All besides the point. After James II was overthrown, the monarch reigned but did not rule. However, the power of the monarch remained, now centered in, as Hansard put it, The Estates-general of Great Britain and Ireland, which consisted formally of Church, king, Lords and Commons.” It was this concentrated power that the colonies rebelled against, and it is concentrated power that the Tea Party opposes. The Establishment really does want to be an “Establishment,” one like that which ruled in Great Britain in 1776.
21 posted on 08/05/2012 9:27:51 PM PDT by RobbyS (Christus rex.)
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To: RobbyS

Pretty ironic considering that the US Federal Gov’t has more power over the states than the the Crown ever had over the largely self-governing American colonies...


22 posted on 08/06/2012 2:05:45 AM PDT by sinsofsolarempirefan
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To: sinsofsolarempirefan
This has been true since the Civil War. One reason why the Civil War Amendments were long not enforced was that potentially they in effect made the States subordinate to the Federal Courts. So it began with the Court restricting State power over the railroads and other corporations thru the Commerce Clause and the Contract Clause. Once the progressives too charge, then other powers were taken away from the States. Death by a thousand cuts. Dred Scott--to protect slavery --restricted the power of the states to protect its inhabitants. Showing that the war was not about state’s rights within the Constitution but about the states as sovereign entities. Hence the terms of the Confederate Constitution.
23 posted on 08/06/2012 9:57:37 AM PDT by RobbyS (Christus rex.)
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To: sinsofsolarempirefan

Incidentally, and this comes off the top of my head, a truly “Tea Party” change in government would entail a new Judiciary Act that would radically change the jurisdiction/make-up of the Federal Courts. This is not going to happen, because there are too many lawyers in politics, and nothing horrifies them than the thought that they might have to adjust to a new way of doing things and create a whole new professional network. They don’t mind letting bureaucrats set impossible new standards for truck engines, but the very idea of producing an efficient legal system just makes them wet their pants.


24 posted on 08/06/2012 10:14:18 AM PDT by RobbyS (Christus rex.)
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To: RobbyS
but the very idea of producing an efficient legal system just makes them wet their pants.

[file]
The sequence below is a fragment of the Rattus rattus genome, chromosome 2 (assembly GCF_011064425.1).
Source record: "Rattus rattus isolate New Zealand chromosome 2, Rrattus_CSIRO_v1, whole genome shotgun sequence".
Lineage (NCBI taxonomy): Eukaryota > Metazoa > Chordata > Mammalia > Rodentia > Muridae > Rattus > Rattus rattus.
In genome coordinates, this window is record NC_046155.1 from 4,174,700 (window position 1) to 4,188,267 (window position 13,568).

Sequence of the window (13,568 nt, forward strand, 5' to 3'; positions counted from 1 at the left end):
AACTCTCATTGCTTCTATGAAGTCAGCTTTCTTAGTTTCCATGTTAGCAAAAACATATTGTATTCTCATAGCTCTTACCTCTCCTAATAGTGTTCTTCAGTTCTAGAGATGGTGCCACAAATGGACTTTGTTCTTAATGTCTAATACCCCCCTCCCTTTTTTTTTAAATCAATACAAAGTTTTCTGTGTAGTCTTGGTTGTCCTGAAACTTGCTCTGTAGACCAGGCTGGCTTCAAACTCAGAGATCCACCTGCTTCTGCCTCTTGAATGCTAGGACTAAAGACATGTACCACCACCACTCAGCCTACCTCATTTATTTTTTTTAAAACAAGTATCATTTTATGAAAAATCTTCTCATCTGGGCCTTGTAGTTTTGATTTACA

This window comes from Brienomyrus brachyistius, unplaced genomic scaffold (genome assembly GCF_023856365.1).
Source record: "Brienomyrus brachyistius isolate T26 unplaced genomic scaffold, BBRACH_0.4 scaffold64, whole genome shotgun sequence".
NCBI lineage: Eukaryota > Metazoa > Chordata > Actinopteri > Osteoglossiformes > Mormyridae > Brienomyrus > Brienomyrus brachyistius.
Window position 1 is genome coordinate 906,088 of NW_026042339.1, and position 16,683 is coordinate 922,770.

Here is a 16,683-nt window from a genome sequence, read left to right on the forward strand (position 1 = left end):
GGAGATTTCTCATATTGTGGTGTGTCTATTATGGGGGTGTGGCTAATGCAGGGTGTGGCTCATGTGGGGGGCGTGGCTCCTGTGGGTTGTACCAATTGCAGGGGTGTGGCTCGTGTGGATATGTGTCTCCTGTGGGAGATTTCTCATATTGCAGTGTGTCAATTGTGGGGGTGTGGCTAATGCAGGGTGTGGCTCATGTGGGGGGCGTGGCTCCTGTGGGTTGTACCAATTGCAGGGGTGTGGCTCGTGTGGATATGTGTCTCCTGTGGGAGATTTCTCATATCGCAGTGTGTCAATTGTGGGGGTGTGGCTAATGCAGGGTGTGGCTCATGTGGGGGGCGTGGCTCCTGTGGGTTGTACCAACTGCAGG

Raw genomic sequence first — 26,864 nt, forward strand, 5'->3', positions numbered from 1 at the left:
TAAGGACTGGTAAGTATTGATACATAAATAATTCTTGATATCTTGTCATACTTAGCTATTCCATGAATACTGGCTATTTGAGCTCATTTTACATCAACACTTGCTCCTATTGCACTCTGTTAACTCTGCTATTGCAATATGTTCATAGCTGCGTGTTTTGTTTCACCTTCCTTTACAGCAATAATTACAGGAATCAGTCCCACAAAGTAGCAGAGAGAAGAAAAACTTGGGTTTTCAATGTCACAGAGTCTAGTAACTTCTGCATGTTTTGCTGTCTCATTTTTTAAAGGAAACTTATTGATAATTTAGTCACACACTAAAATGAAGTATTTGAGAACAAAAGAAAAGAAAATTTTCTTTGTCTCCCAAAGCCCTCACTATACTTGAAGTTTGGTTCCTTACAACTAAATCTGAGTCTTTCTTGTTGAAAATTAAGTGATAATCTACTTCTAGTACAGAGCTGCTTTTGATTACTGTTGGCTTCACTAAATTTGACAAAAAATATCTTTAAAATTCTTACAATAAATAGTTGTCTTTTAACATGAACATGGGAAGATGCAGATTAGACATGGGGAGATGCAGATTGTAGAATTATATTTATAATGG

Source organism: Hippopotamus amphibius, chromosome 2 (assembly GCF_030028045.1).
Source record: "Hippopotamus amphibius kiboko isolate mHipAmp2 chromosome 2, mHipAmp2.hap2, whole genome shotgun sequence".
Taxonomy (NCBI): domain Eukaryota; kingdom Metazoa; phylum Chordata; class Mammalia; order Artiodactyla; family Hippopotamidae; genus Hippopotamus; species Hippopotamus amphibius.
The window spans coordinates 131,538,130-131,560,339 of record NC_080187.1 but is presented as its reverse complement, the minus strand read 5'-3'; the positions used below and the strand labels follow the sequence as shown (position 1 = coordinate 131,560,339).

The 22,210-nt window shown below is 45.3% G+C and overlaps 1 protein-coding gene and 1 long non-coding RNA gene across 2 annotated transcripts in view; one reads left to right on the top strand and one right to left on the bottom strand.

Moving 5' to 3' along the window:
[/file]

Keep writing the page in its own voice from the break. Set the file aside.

Isn't that all the more reason to enact such changes?

25 posted on 08/06/2012 1:39:10 PM PDT by OneWingedShark (Q: Why am I here? A: To do Justly, to love mercy, and to walk humbly with my God.)
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To: OneWingedShark

And how are you going to get the many lawyers in Congress to go along with this? The bishops who supported Henry VIII’s usurpation of the rights of the pope had a very personal, even professional interest in going along with the king. What incentive could we offer to the lawyers? Jefferson was trained in the law but quit his practice at 31. So he had no brief for lawyers. Who among out leaders today has the same view?


26 posted on 08/06/2012 8:01:30 PM PDT by RobbyS (Christus rex.)
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To: RobbyS
And how are you going to get the many lawyers in Congress to go along with this?

Hm, seems like it might be rather easy if another 2,000+ page, "we have to pass it to find out what's in it" type bill wouldn't mind the addition of a single page, no?

The bishops who supported Henry VIII’s usurpation of the rights of the pope had a very personal, even professional interest in going along with the king. What incentive could we offer to the lawyers?

Not having them hanged and/or shot. {It is an incentive.} -- Though that's likely a different implementation track.

Jefferson was trained in the law but quit his practice at 31. So he had no brief for lawyers. Who among out leaders today has the same view?

What do you mean "had no brief for lawyers"?

27 posted on 08/06/2012 10:06:38 PM PDT by OneWingedShark (Q: Why am I here? A: To do Justly, to love mercy, and to walk humbly with my God.)
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To: OneWingedShark

Kind of pun, but I meant, of course, he didn’t like the business. If you recall that while the physicians and the non-Anglican preachers were solidly behind the Revolution, the lawyers were split down the middle, waiting to see who won.


28 posted on 08/06/2012 10:37:53 PM PDT by RobbyS (Christus rex.)
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To: Jacquerie

T’anks. And I hear that some retired Army Col.and professor has prepared a program to train our Military to defend against a mythical citizens group with the Tea Party values: Who take over a town and seek to expand their territory- the Mayor calls the Governor from his house imprisonment, the Gov.
calls on the Military because he feels helpless against these “citizens” reminds me of similar reports read elsewhere.


29 posted on 08/07/2012 1:37:31 PM PDT by StonyBurk (ring)